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Could my starter be contaminated?

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Janknitz's picture

Could my starter be contaminated?

I had a lovely starter, but I decided a to make a bread that took probably too much of it this past weekend, leaving me only about 12 grams.  To add insult to injury, I'd transferred it into another container so that i could clean its crock.  So the old, dried starter that clings to the side of the crock was not there to help. 

I added 20 grams each of flour and water immediately  and let it sit for most of the warm evening.  Then I added an additional 50 grams each of flour and water (without discarding), and refrigerated as usual.

It just doesn't smell good anymore--more like gym socks than the clean, sour smell it used to have.  I decided last night to take it out and feed it twice daily on the counter for a while--sort of sourdough starter ICU. 

This evening, though, there is an unusual amount of bubbly activity--almost a foam of bubbles on the surface instead of the big, heavy bubbles that usually sit in the starter (there are those, too).  Is this a sign that some bad baccili have gotten a stronghold? 

Is there a way to restore the balance--perhaps by acidifying the environment with some pineappple juice?

I do have both frozen and dried samples of the starter when it was going well.  Would it help to add some to the current starter, or should I consider (if I can get the dried starter revived) to just start over?

Boo Hoo--I was so happy with my "Baby Bobby". 

Janknitz's picture

I just fed the starter for the night, and besides being very bubbly  it was very liquid-like.  Instead of marshmallow-like gluten strands, it was all liquid like pancake batter and it did not stick to my spoon as usual.  It's a 100% hydration starter, and usually it's thinner when its feeding time, but not THIS thin.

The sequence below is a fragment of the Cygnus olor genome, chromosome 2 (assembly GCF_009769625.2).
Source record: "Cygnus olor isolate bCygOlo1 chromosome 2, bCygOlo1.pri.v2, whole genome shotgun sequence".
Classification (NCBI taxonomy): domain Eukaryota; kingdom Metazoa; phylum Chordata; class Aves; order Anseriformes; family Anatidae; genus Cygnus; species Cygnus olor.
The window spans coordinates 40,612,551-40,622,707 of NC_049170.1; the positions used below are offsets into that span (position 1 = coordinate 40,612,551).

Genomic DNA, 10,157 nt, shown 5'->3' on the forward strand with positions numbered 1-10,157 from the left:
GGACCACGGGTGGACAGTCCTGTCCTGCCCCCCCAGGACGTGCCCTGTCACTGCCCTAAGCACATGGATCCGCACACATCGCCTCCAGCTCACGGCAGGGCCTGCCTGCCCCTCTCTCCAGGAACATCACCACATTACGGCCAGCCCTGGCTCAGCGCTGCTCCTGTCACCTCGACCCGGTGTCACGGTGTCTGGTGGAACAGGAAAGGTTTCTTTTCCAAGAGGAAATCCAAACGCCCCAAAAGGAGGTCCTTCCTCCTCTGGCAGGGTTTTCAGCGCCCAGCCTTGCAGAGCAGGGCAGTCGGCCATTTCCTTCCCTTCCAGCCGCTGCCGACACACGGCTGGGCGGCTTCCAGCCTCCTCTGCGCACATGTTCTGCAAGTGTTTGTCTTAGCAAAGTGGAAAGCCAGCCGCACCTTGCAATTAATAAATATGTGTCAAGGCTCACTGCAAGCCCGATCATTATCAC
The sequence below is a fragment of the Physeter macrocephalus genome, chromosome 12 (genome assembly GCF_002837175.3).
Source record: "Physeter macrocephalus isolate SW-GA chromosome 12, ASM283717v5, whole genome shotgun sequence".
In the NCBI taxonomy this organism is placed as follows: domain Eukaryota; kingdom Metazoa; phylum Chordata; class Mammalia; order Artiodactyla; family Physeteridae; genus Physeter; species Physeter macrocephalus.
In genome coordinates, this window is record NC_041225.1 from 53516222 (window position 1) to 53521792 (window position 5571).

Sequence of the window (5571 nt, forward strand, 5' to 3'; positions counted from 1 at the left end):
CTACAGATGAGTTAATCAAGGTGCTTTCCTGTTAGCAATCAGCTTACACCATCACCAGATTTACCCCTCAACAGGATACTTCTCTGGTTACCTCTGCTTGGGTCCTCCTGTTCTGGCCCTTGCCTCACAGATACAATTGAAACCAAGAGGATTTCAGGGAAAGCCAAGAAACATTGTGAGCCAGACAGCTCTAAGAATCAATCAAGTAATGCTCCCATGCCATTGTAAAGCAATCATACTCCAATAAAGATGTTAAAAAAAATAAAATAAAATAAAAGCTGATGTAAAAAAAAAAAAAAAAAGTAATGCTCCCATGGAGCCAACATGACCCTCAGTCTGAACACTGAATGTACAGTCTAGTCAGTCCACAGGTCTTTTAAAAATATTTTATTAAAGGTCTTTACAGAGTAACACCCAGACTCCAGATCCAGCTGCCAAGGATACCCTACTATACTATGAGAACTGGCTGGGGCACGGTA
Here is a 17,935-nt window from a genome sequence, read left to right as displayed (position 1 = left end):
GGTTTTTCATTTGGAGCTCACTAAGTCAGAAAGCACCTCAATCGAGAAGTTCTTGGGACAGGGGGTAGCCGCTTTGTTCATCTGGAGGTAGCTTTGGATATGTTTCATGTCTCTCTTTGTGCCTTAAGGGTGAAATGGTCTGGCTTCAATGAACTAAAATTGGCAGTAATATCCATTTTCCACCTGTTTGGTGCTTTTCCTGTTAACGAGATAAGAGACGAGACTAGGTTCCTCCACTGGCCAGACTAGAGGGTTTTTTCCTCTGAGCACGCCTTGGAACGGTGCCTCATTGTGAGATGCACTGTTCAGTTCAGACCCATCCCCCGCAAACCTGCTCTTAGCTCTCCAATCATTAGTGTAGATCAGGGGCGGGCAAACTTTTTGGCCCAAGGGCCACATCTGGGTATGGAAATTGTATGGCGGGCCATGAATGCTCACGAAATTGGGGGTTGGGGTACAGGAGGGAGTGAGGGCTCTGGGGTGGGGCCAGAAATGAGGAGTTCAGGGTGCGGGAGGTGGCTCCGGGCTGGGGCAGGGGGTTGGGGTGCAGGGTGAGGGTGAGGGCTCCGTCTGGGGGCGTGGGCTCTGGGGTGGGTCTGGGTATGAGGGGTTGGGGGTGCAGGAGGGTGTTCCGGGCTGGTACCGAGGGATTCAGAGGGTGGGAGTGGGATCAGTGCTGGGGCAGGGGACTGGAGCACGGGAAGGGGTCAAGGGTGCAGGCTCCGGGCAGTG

On the plus side, it did smell better after I fed it. 

I realized how it must have come to be contaminated (if that's what the problem is).  I bake all weekend, so I keep a metal bowl on the counter with "bench flour".  When I fed the starter this morning, there was still just enough flour in the bowl to feed the starter, so I used it.  I think that was a BIG mistake!  This is flour that has been sitting out exposed to the air (windows open, and the  occasional misquito flying around) for about 3 or 4 days.  I wouldn't be surprised if there were nasty critters in there (of the bacterial species). 

So my question still stands--can this starter be saved, or am I better off to revive some of its frozen or dried progenitor? 

Jw's picture

I second that opinion: just keep feeding, it should be fine. I have frozen (ice-cubed) my starter before a holiday and was able to revive it. Rely on the smell.

In my opinion, if the smell is not sour, and you see no bubbles, you are underfeeding. Start with 2x daily feeds for a few days.... I was able to revive my starter..


SourdoLady's picture

I'll bet it will be fine after a few good feedings. I had a starter that acted the same way recently and it took a couple of days of babying but it came back to its old self. The thin consistency is, I think, because the starter has gotten very acidic and it just destroys all the gluten. Don't give up on Bobby just yet!

Janknitz's picture

Thanks--that's good news and gives me hope. 

I'll keep feeding it and see what happens.  I'm hoping to be able to bake with it Thursday night to make another KAF mild sourdough loaf, BUT this time I'll make sure to feed it up so that there is plenty left in the crock!

Other than baking with it, is there any way to "prove" sourdough to make sure it still has leavening power?  Because of my work schedule, I can't afford for it to fail on Thursday night because I promised to bring home made bread to an after-work gathering on Friday.